Change Country

Tax & Assurance Guidance

Wayfair: A Year Later

Posted on October 1, 2019 by

Sue Tuson

Sue Tuson

Share This

It’s been over a year since the US Supreme Court’s ruling in South Dakota v Wayfair[1]overturned the long-standing physical presence standard for imposing a sales and use tax collection responsibility.  Wayfair overturned the requirement for a physical presence in a state that was established in the 1992 case, Quill Corporation v North Dakota[2].  Over the past year, almost all the states that impose a sales/use tax have adopted an economic nexus standard established by Wayfair.


As a reminder, the South Dakota standard that was upheld required remote sellers to collect sales tax if they had established economic nexus in South Dakota.  The standard adopted was a bright-line test of either $100,000 of sales or at least 200 transactions.  As most of the states have jumped on the economic standard bandwagon, it is important for businesses to monitor sales by state and the changing standards in the states were sales are occurring.  Businesses continue to struggle with compliance due to the fact that there is no one consistent standard applied across the various state taxing jurisdictions.  What is clear is that this change has impacted many businesses, not only the giant on-line retailers.

Foreign Impacts

Foreign businesses are subject to the same standards as domestic businesses when it comes to sales/use tax.  This means that foreign businesses that are remote sellers and meet the economic nexus standard will be responsible for collecting and remitting sales tax to the appropriate jurisdictions when selling to consumers.  If sales are being made B to B for resale, those sales will likely be exempt as long as the proper exemption certificates are obtained relieving the seller of any potential liability.

What should a business be doing to evaluate their sales/use tax filing responsibilities?

  • Start by identifying the type of sales transactions that are occurring B-B, B-C, drop-ship arrangements, SaaS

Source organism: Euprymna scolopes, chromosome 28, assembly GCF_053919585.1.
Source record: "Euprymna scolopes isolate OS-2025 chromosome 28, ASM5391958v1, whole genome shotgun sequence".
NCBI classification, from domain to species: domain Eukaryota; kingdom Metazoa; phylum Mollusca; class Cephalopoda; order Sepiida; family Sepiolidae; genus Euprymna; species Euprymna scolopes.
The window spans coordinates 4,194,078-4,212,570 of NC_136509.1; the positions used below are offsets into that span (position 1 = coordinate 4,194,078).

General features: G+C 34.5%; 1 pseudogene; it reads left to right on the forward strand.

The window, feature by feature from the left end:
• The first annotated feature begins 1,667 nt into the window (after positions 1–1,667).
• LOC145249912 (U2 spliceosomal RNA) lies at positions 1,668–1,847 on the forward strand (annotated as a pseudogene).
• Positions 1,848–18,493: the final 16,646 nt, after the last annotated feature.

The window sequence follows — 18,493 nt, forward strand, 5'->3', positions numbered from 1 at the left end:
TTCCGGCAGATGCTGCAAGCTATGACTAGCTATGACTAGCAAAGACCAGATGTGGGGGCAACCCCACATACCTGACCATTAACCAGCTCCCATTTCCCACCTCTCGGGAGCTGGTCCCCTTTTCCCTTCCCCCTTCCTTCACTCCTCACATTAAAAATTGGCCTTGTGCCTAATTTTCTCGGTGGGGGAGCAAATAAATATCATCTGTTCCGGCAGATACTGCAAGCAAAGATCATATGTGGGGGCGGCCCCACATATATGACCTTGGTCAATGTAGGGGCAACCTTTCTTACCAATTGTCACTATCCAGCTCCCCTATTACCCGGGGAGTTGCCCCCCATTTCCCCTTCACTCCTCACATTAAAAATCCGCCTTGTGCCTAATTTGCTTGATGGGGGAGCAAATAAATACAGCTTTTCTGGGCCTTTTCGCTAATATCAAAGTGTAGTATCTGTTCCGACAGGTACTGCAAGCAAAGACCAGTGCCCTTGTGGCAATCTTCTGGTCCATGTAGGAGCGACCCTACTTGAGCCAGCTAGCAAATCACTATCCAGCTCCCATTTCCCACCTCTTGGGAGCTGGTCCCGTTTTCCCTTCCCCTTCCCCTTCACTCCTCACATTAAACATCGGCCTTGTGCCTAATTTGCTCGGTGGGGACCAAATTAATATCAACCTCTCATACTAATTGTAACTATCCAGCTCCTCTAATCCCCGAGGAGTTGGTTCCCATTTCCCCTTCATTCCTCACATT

• Source the sales to the taxing jurisdictions
  • Determine the nexus standard that applies to the jurisdiction, the date the nexus standard was adopted and whether or not the filing threshold has been met
  • Obtain the documentation for exempt sales
  • Consider the states with the larger exposure immediately to mitigate further exposure
  • Register where applicable and file returns, even if zero, to start the statute of limitations running
  • Be ready to answer customer questions if you begin collecting sales tax when in the past you did not

Sales tax is a gross tax on sales so it’s important to manage the risk associated with this type of tax.  To learn more, contact Clayton & McKervey.

[1] South Dakota V. Wayfair, Inc., Dkt. No. 17-494 (U.S. S. Ct. 21 June 2018)

[2] Quill Corporation v. North Dakota, SCt, 504 US 298; 112 SCt 1904; 119 L Ed 2d 91 (1992).

Share This

Sue Tuson

Shareholder, International Tax

As an international tax advisor, Sue helps businesses structure their operations globally to mitigate tax costs and maximize profits.

Related Insights

Is Immediate R&D Expensing on The Horizon?

For the first time since 1953, taxpayers are not allowed an immediate deduction for R&E expenses and instead must capitalize and amortize such expenses. On March 17, 2023 a stand-alone bipartisan bill was reintroduced which would allow immediate expensing of R&D. Learn what this means for taxpayers.

by Sarah Russell

Section 174 Capitalization is Here

To the surprise (and dismay) of taxpayers and practitioners, Congress has been unable to repeal or defer the requirement to capitalize and amortize research and experimental (R&E) expenses under Internal Revenue Code Section 174.

by Sarah Russell

Meals and Entertainment Rules for 2022 Versus 2023

Understanding meals and entertainment expense deductions can be confusing. See the chart below for a summary of the meals and entertainment rules for 2022 versus 2023.

by Clayton & McKervey

The Sound of Automation Podcast

Industrial automation businesses are the driving force behind Industry 4.0, and Clayton & McKervey is here to help.

Skip to content